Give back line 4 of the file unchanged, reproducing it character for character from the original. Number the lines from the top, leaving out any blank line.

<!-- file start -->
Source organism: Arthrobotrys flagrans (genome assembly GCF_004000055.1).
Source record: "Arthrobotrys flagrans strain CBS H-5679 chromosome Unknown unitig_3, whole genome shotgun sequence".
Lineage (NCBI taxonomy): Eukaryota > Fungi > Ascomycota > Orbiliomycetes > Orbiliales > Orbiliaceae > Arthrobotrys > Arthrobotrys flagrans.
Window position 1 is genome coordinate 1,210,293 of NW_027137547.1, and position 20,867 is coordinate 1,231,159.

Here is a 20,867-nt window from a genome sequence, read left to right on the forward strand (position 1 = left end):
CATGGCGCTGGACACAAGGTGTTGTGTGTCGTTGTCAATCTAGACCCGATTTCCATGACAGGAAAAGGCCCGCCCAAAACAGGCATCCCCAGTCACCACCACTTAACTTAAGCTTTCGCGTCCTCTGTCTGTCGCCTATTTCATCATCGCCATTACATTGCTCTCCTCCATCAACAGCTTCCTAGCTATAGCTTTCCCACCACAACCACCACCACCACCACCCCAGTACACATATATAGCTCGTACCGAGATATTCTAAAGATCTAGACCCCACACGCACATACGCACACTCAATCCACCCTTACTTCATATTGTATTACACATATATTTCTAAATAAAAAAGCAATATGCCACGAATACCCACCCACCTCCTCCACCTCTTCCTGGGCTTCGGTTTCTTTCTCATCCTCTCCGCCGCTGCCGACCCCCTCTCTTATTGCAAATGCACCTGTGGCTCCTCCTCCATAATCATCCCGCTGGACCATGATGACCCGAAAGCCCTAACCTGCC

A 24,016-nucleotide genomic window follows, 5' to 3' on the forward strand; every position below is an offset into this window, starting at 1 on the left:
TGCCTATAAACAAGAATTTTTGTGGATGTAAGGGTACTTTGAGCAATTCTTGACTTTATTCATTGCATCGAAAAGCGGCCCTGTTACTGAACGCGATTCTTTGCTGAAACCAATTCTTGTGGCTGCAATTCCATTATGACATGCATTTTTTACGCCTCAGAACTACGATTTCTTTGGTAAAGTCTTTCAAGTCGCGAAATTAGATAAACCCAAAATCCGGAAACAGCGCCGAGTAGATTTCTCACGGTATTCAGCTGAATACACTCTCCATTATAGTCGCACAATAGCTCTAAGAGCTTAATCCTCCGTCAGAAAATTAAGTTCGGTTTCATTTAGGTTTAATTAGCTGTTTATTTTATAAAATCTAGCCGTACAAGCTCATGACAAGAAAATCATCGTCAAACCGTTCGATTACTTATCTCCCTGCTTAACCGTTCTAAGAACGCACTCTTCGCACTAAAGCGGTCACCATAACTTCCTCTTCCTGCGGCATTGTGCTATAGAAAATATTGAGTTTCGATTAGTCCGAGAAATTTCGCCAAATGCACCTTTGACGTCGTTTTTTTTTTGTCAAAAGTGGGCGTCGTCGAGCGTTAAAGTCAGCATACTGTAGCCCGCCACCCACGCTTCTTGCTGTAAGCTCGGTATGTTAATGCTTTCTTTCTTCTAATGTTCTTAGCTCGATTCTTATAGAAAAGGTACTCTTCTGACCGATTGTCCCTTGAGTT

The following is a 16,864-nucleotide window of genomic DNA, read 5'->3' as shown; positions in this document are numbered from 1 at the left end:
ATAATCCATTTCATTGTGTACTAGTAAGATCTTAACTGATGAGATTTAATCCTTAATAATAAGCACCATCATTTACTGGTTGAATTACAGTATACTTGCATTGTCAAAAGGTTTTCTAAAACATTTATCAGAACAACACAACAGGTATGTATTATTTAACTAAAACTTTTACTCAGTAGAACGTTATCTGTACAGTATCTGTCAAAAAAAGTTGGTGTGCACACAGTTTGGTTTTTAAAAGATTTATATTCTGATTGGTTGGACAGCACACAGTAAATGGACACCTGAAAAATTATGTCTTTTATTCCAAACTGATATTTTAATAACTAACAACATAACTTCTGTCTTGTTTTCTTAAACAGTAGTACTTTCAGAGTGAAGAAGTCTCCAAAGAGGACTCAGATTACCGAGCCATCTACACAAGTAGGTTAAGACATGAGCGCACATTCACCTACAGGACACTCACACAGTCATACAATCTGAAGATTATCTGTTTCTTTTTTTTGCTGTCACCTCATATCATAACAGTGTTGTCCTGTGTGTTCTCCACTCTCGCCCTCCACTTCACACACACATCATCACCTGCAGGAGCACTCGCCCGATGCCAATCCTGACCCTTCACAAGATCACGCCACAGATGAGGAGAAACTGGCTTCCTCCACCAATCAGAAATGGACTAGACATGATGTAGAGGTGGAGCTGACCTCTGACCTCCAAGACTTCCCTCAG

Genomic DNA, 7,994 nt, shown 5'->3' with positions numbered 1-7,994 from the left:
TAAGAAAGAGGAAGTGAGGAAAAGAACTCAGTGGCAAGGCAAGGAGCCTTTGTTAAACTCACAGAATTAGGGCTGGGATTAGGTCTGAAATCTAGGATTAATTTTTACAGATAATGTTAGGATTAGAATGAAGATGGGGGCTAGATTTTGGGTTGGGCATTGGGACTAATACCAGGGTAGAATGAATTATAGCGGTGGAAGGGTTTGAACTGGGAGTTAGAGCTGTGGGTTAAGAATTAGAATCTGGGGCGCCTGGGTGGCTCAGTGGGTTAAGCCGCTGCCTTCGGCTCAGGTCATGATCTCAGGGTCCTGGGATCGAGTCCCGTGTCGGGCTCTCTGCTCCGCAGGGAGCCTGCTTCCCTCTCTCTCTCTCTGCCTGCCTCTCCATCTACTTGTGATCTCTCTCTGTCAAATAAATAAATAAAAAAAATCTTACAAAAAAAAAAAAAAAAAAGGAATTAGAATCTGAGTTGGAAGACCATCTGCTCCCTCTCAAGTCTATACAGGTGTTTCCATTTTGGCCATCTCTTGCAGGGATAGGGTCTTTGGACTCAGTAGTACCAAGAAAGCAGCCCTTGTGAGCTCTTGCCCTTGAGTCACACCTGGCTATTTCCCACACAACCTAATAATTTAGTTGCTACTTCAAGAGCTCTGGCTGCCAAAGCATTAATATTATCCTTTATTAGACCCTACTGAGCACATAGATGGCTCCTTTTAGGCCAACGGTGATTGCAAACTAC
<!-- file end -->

Window position 1 is genome coordinate 1,210,293 of NW_027137547.1, and position 20,867 is coordinate 1,231,159.